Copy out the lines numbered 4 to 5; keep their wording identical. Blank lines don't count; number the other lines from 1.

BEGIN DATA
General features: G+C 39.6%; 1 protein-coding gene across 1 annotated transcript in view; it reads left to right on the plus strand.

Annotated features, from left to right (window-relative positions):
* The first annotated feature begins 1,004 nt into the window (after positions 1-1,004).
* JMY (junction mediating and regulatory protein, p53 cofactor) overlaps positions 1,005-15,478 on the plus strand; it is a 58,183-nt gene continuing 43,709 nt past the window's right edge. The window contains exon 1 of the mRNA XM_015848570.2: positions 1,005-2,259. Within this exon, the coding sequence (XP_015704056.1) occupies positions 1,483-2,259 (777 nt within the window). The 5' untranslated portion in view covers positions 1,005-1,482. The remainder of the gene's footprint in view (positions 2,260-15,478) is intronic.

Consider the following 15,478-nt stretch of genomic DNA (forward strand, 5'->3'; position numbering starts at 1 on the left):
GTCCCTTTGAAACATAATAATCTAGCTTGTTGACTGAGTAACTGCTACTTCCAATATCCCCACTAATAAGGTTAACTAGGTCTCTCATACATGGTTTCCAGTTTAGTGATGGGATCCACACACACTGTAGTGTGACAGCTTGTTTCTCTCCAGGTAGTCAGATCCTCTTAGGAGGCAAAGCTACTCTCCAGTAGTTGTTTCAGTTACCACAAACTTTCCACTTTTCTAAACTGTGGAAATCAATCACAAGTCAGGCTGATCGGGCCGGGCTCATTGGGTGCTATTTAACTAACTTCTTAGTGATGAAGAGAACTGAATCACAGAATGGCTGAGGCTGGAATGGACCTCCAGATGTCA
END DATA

* JMY (junction mediating and regulatory protein, p53 cofactor) overlaps positions 1,005-15,478 on the plus strand; it is a 58,183-nt gene continuing 43,709 nt past the window's right edge. The window contains exon 1 of the mRNA XM_015848570.2: positions 1,005-2,259. Within this exon, the coding sequence (XP_015704056.1) occupies positions 1,483-2,259 (777 nt within the window). The 5' untranslated portion in view covers positions 1,005-1,482. The remainder of the gene's footprint in view (positions 2,260-15,478) is intronic.

Consider the following 15,478-nt stretch of genomic DNA (forward strand, 5'->3'; position numbering starts at 1 on the left):